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Full Access Delayed influence of tactile–visual input on proprioception in autism: Evidence from the rubber hand illusion

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Delayed influence of tactile–visual input on proprioception in autism: Evidence from the rubber hand illusion

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In the rubber hand illusion, perceived hand ownership can be transferred to a rubber hand after synchronous visual and tactile stimulation. Perceived body ownership and self-other relation are foundational for development of self-awareness, imitation, and empathy, which are all affected in autism spectrum disorders (ASD). We examined the rubber hand illusion in children with and without ASD. Children with ASD were initially less susceptible to the illusion than the comparison group, yet exhibited the effects of the illusion as time went on. Delayed susceptibility to the illusion may result from atypical multisensory temporal integration and/or an unusually strong reliance on proprioception. Children with ASD who display less empathy were significantly less likely to experience the illusion than those with more intact ability to express empathy. A better understanding of body representation in ASD may elucidate neural underpinnings of social deficits, thus informing future intervention approaches.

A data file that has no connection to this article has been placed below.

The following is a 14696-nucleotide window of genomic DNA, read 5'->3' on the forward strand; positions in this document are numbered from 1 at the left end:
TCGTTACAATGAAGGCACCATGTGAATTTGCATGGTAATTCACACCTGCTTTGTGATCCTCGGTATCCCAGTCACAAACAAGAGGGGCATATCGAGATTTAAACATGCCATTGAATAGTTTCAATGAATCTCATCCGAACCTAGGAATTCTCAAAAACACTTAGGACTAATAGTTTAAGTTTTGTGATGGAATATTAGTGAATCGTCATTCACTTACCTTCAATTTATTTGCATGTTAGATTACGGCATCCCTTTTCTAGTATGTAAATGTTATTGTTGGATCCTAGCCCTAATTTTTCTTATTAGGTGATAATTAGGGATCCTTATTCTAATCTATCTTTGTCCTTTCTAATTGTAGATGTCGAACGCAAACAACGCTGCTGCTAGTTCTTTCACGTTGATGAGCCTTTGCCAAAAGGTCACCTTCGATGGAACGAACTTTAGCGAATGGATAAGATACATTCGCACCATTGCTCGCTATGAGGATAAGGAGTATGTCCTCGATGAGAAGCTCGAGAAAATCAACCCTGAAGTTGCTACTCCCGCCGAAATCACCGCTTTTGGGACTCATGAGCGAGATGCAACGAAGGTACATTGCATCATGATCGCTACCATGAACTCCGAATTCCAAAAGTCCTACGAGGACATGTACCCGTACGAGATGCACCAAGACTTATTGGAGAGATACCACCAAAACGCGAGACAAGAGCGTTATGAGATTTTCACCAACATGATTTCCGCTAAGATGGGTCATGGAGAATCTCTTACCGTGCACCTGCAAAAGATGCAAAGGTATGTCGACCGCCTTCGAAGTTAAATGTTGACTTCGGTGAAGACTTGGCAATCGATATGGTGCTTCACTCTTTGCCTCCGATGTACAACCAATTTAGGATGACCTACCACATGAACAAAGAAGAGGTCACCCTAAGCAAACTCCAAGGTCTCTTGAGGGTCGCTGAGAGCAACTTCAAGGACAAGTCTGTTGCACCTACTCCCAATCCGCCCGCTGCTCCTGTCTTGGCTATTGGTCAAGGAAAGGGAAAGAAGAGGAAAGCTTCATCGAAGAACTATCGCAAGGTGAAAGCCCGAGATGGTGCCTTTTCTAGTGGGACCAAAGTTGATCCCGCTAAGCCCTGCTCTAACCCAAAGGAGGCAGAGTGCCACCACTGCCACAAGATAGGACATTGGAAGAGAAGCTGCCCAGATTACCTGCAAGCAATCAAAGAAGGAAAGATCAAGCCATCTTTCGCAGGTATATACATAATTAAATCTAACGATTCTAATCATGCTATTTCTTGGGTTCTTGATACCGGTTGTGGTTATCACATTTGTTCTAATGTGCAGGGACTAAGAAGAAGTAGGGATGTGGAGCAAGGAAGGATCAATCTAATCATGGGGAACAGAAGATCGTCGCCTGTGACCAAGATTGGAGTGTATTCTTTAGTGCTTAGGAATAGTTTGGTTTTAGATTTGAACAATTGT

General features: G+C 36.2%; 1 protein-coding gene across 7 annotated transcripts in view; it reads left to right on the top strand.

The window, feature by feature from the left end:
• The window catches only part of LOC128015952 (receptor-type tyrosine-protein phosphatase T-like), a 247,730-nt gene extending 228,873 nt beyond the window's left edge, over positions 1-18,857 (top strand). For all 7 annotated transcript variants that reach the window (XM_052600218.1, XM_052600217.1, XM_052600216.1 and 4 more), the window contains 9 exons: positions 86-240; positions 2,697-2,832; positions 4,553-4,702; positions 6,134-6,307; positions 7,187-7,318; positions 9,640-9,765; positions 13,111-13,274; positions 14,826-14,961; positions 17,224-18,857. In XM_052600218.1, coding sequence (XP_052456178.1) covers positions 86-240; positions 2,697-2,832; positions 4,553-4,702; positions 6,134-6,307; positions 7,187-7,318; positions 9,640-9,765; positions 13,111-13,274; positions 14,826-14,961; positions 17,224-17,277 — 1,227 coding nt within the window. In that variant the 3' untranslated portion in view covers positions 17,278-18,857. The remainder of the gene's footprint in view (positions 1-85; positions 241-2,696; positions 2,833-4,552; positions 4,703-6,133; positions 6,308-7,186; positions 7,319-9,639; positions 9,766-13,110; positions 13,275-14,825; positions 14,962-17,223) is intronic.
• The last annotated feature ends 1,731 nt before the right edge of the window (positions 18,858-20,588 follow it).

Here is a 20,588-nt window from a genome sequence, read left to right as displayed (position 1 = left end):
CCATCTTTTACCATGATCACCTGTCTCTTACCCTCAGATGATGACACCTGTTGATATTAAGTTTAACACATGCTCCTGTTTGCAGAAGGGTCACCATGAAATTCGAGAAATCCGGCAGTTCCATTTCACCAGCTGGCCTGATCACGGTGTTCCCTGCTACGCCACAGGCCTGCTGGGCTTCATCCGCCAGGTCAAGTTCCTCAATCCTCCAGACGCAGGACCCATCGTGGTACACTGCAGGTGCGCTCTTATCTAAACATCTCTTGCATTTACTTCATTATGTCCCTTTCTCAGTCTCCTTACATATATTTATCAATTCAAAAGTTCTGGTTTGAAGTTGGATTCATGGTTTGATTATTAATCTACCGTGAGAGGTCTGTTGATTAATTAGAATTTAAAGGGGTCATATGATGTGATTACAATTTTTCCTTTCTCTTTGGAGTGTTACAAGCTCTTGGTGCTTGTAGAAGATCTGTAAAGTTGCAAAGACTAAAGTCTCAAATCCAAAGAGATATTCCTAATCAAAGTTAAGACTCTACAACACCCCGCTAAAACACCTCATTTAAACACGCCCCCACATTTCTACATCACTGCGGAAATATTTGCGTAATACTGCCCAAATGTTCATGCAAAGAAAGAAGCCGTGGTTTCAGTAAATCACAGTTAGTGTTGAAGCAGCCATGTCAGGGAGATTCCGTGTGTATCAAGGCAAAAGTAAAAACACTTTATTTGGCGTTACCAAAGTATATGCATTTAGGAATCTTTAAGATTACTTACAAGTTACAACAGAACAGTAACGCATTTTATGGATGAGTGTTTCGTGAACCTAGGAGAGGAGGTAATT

Affiliations: 1: Vanderbilt University, USA

In the rubber hand illusion, perceived hand ownership can be transferred to a rubber hand after synchronous visual and tactile stimulation. Perceived body ownership and self-other relation are foundational for development of self-awareness, imitation, and empathy, which are all affected in autism spectrum disorders (ASD). We examined the rubber hand illusion in children with and without ASD. Children with ASD were initially less susceptible to the illusion than the comparison group, yet exhibited the effects of the illusion as time went on. Delayed susceptibility to the illusion may result from atypical multisensory temporal integration and/or an unusually strong reliance on proprioception. Children with ASD who display less empathy were significantly less likely to experience the illusion than those with more intact ability to express empathy. A better understanding of body representation in ASD may elucidate neural underpinnings of social deficits, thus informing future intervention approaches.

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/content/journals/10.1163/22134808-000s0014
2013-05-16
2016-12-07

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